I'm a bit confused at when to use the calculation of a residue at $z=\infty$ to calculate an integral of a function.

Here is the example my book uses: In the positively oriented circle $|z-2|=1$, the integral of $$\frac{5z-2}{z(z-1)}$$ yields two residues, which give a value of $10\pi i$ for the integral, using the Cauchy Residue Theorem. I've got that down.

The book later, calculates the residue at infinity, yielding the same answer... - one residue calculation!

I can't seem to find what I'm missing here... Why is it that when considering this one bound, $2 \lt |z-2|\lt\infty$, we can use the residue at infinity to find the value of the integral... yet at the same time calculate a residue in three different bounds using the Cauchy Integral Theorem and find the same integral value?


  • 4
    $\begingroup$ The integral can be computed by the sum of the residues outside of the curve; in this case, there is only the one at infinity. As you can see, the sum of all the residues is $0$ (for any function with finitely many singularities on the Riemann sphere). There are many curious identities you can derive in this way. $\endgroup$ – user8268 May 15 '12 at 6:03
  • $\begingroup$ Did you mean $|z-1|=2$? The circle you wrote down doesn't contain the pole at $z=0$ and goes through the pole at $z=1$. $\endgroup$ – joriki May 15 '12 at 7:10
  • $\begingroup$ to extend the excellent comment by @user8268: you can perform the variable substitution $u=z^{-1}$ which interchanges the outside and the inside of the contour. Then you can calculate the "usual" residue at the origin. $\endgroup$ – Fabian May 15 '12 at 11:29
  • $\begingroup$ Joriki, actually it's |z|=2! I grabbed the other circle from a nearby example... Thx! $\endgroup$ – user5262 May 15 '12 at 16:56
  • $\begingroup$ @user8268: That's interesting... is there a reason why, in a nutshell? $\endgroup$ – user5262 May 15 '12 at 16:58

The answer to your main question

When can you use the residue at $\infty$ to calculate the value of an integral $\int f$ ?

is basically given by the following result.

If $f$ is a holomorphic function in $\mathbb{C}$, except for isolated singularities at $a_1, a_2, \dots , a_n$, then $$\operatorname{Res}{(f; \infty)} = -\sum_{k = 1}^{n} \operatorname{Res}{(f; a_k)} $$

were the residue at infinity is defined as in the wikipedia article. Now, from Cauchy's residue theorem it follows that

$$\operatorname{Res}{(f; \infty)} = -\frac{1}{2 \pi i} \int_{\gamma} f(z) \, dz $$

where you can take $\gamma$ to be a circle $|z| = R$, where $R$ is large enough so that all the singularities $a_k$ are contained inside the circle. Of course you can then use the more sophisticated versions of Cauchy's integral theorem to change the curve $\gamma$, but this one suffices for simplicity.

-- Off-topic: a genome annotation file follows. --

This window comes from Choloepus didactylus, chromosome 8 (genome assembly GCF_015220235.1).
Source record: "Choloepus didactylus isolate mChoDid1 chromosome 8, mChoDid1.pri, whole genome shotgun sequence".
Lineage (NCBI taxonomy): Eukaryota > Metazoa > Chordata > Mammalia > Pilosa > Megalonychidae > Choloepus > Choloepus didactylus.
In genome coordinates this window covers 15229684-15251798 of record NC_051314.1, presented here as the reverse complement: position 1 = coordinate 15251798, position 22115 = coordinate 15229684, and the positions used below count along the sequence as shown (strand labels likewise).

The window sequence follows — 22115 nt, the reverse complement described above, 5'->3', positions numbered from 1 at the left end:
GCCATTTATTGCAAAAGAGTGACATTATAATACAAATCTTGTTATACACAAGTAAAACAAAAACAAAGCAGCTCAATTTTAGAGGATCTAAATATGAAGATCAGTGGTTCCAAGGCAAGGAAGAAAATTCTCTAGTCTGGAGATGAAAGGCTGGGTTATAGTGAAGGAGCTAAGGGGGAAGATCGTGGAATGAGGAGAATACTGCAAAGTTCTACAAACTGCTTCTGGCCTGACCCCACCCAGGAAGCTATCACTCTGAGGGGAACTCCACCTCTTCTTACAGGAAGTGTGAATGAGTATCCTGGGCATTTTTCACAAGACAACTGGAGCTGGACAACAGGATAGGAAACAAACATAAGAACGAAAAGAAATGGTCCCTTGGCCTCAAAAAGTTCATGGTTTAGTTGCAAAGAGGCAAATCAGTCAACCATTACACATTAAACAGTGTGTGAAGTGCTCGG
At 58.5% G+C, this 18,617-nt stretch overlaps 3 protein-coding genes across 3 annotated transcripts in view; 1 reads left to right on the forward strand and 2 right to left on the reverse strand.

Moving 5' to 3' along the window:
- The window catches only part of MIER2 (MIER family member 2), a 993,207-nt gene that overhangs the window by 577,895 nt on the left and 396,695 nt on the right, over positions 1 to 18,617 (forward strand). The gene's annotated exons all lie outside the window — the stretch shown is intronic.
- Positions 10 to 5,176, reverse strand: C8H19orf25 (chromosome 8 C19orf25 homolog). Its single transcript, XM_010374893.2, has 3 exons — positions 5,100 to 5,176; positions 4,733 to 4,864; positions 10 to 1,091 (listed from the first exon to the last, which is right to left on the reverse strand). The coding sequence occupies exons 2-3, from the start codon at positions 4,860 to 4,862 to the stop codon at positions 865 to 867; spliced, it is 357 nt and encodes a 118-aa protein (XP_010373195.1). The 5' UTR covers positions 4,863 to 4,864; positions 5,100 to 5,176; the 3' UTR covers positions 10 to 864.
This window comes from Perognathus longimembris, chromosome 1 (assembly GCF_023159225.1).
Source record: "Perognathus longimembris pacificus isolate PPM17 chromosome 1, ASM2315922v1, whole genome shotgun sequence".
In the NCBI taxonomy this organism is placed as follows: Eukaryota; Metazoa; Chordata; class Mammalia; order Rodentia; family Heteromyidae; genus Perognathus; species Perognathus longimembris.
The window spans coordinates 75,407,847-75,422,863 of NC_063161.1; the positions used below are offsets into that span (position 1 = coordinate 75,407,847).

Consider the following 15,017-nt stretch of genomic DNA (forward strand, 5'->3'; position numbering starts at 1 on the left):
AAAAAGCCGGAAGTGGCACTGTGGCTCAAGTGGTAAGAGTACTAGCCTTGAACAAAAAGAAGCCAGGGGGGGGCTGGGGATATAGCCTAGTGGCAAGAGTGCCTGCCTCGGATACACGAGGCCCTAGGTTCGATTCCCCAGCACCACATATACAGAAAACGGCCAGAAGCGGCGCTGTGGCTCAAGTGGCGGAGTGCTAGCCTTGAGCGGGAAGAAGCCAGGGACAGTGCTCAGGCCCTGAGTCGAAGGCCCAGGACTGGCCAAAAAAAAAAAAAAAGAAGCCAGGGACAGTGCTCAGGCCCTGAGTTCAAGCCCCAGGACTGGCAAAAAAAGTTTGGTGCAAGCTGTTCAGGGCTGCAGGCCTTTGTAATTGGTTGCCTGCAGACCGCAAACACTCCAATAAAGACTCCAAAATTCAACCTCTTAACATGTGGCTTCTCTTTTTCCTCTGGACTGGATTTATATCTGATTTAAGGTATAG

Then the last formula gives you a way to calculate a complex integral just by calculating the residue at infinity of the function, instead of computing all the "finite" residues.

Now to answer your second question of why this is the case, maybe a sketch of a proof of this result will be enough.

So let $\displaystyle{F(z) := -z^{-2}f(z^{-1})}$, then since $f(z)$ is holomorphic for $|z| > R$ for some large enough $R$, we see that $F(z)$ is holomorphic for $|z^{-1}| > R$, or equivalently, for $0 < |z| < \frac{1}{R} $. Thus $F$ has an isolated singularity at the origin, and then by the definition of the residue at infinity we have

$$ \operatorname{Res}{(f; \infty)} := \operatorname{Res}{(F; 0)} = \frac{1}{2 \pi i} \int_{|w| = \frac{1}{R}} F(w) \, dw = \frac{1}{2 \pi i} \int_{|w| = \frac{1}{R}} -\frac{f(w^{-1})}{w^2} \, dw $$

Then by making the substitution $z = \frac{1}{w}$ we get

$$ \frac{1}{2 \pi i} \int_{|w| = \frac{1}{R}} -\frac{f(w^{-1})}{w^2} \, dw = \mathbf{\color{red}{-}} \frac{1}{2 \pi i} \int_{|z| = R} \, f(z) dz $$

where the last negative sign comes from the fact that the new circle $|z| = R$ you get after the substitution has its orientation reversed. And this last equality is precisely what we wanted to prove.


This result is exercise 12 in section V.2 in Conway's book Functions of One Complex Variable I (page 122), or it also appears in exercise 6 in section 13.1 of Reinhold Remmert's book Theory of Complex Functions (page 387), in case you want some references.

  • $\begingroup$ Thank you! I like that I can avoid using the Cauchy residue theorem. What if at least one singularity lies ON the given circle, can I still use this theorem? Yes, yes, I think I can. Right? So, for an integral of (z^5)/((1-(z^3)) it would be more prudent to find the value using the residue at z=0 in the integrand of (1/(z^2))f(1/z) - where C is positively oriented circle |z|=2? $\endgroup$ – user5262 May 16 '12 at 4:15

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